Communicating with confidence

Many people with diabetes worry about whether they should say anything to others, such as their work colleagues, boss and friends, about their diabetes. Clinical psychologist, Rosemary Flynn, offers advice on how to communicate with confidence.

Some of the questions that diabetes patients will ask are:

  • Should I tell my boss and colleagues about this? I’d rather not. They’ll think I am a freak!
  • If I say anything about my diabetes, they may accuse me of looking for sympathy but sometimes I need to attend to my diabetes at work.
  • How do I tell people about this?
  • Do I test and inject in front of others or do I have to go to the bathroom when I am at work?
  • I don’t want anyone to feel sorry for me all the time.
  • What if no-one helps me if I pass out from a hypo?

Before you, the diabetes patient, can start communicating with others about your condition, you need to ask yourself these questions:

  • Do you have enough knowledge about your diabetes and treatment?
  • Do you have the skills to know what is going wrong and work out a solution?
  • Do you believe the treatment works?
  • Do you have confidence that you can do this?

The answers to these questions will influence how you talk to others about your diabetes. If you can answer yes to all the questions, you have a good understanding of your diabetes and can communicate accurately with confidence. If you have said no to any of the questions, make an effort to improve in that area.

Taking emotions into consideration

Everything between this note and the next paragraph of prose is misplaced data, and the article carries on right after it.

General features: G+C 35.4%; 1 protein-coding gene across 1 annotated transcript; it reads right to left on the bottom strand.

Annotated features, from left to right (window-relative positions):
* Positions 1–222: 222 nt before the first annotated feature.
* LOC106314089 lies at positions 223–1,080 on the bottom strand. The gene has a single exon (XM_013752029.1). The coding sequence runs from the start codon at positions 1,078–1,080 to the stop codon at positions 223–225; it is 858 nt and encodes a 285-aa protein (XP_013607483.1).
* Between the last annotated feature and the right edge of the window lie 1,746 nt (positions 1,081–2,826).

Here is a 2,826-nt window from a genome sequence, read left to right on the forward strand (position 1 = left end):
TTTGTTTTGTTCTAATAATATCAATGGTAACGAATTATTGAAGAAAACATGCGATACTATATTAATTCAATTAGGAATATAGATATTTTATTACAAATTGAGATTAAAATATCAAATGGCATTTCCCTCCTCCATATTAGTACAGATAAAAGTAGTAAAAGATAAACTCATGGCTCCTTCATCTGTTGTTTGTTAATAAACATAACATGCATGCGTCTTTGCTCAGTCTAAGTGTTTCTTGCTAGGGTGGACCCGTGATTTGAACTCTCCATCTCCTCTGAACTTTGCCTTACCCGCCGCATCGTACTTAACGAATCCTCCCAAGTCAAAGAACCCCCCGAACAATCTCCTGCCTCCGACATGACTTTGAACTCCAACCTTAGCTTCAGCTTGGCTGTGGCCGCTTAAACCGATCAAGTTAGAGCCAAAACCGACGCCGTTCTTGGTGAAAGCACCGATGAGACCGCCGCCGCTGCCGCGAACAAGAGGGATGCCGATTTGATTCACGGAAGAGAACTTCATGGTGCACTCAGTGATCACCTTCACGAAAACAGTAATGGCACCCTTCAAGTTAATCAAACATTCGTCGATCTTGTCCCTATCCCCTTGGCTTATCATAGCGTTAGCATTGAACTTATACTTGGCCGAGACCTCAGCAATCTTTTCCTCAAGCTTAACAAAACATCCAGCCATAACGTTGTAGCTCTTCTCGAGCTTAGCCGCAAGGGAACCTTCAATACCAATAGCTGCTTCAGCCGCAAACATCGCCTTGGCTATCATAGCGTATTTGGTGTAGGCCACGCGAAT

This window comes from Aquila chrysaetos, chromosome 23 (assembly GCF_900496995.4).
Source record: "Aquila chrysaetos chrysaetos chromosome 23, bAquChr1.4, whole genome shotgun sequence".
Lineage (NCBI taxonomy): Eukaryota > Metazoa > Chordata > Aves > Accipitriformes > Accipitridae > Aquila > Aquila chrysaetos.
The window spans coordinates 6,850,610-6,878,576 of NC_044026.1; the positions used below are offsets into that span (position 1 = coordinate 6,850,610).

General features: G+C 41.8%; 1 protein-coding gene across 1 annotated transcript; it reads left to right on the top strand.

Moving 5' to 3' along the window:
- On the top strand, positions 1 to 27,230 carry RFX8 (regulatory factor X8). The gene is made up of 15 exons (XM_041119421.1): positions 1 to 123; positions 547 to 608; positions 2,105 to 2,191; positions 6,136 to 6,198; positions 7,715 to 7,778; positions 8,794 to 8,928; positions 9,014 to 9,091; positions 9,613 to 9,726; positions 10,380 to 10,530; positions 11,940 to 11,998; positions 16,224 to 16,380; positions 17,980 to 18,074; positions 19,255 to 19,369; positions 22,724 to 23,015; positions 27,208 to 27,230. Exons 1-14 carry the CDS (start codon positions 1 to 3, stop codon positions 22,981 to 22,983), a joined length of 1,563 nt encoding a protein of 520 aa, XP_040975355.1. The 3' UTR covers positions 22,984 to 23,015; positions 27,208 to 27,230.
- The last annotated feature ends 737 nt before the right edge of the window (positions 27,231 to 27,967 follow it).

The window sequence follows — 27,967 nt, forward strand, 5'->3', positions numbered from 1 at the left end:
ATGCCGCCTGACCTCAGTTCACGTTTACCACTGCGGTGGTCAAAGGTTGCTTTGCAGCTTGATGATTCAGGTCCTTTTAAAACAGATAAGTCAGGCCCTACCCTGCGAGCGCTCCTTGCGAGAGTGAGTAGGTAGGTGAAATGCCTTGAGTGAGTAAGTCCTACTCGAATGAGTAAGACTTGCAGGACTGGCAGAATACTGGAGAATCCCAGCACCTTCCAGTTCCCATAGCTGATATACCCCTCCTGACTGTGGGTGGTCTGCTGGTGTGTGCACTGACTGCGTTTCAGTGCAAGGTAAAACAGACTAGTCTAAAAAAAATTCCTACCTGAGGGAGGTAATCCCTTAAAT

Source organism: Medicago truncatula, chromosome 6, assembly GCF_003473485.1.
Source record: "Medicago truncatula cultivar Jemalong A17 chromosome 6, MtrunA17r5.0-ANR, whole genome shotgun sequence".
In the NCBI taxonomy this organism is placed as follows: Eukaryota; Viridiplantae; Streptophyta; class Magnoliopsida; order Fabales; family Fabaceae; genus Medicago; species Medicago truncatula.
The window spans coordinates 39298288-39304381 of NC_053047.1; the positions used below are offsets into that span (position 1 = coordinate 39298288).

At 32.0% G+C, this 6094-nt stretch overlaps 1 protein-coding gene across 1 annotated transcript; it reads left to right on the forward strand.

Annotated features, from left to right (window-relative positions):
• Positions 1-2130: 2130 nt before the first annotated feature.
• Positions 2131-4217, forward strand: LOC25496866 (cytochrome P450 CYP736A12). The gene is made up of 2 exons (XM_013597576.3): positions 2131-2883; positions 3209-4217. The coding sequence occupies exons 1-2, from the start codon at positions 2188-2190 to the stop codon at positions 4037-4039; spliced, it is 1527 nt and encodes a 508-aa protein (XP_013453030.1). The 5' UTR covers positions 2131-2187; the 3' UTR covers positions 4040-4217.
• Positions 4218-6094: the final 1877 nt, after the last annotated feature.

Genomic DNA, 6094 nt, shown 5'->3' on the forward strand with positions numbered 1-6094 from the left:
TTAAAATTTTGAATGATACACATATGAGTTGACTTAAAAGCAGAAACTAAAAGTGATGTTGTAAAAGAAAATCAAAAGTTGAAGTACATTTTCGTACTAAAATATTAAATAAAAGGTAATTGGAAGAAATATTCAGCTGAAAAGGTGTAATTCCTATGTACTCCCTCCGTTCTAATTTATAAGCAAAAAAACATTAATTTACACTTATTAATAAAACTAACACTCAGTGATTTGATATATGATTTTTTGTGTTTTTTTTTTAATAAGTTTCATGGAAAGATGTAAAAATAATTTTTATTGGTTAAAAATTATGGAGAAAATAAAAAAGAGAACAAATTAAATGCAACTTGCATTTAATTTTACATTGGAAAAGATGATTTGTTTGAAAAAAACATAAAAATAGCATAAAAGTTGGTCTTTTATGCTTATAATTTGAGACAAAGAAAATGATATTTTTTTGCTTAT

It is also helpful to recognise how you react to things emotionally. Do you push people away? Do you get angry with people who are trying to help? Are you too embarrassed to say anything?

Telling people you have diabetes and then being able to discuss it, can be a real challenge. Sometimes you may feel comfortable talking about it, but sometimes you may prefer not to say anything. Figure out a starting point that would be suitable for the people you’re addressing. Then you can explain what you do and why. When you feel comfortable, others will tend to be more comfortable about talking to you about your diabetes. Your confidence gives them the impression that you have mastered a serious challenge and they need not worry.

Do you tell everyone you meet?

Not necessarily. If they need to know because you interact with them often, or if they are important people in your life, tell them. In the big picture, it is best to tell those who need to know about your diabetes in case they need to help you. There is always a chance that you could have a low blood glucose level unexpectedly, where you need help and cannot think straight in the moment, and you will need others to help you. You don’t want to give others too much of a fright by suddenly falling over. If at least one colleague knows what is going on, they’ll be able to do the right thing to help you. That is being fair to them and being fair to yourself. Most of the time they won’t need to help you, but just in case.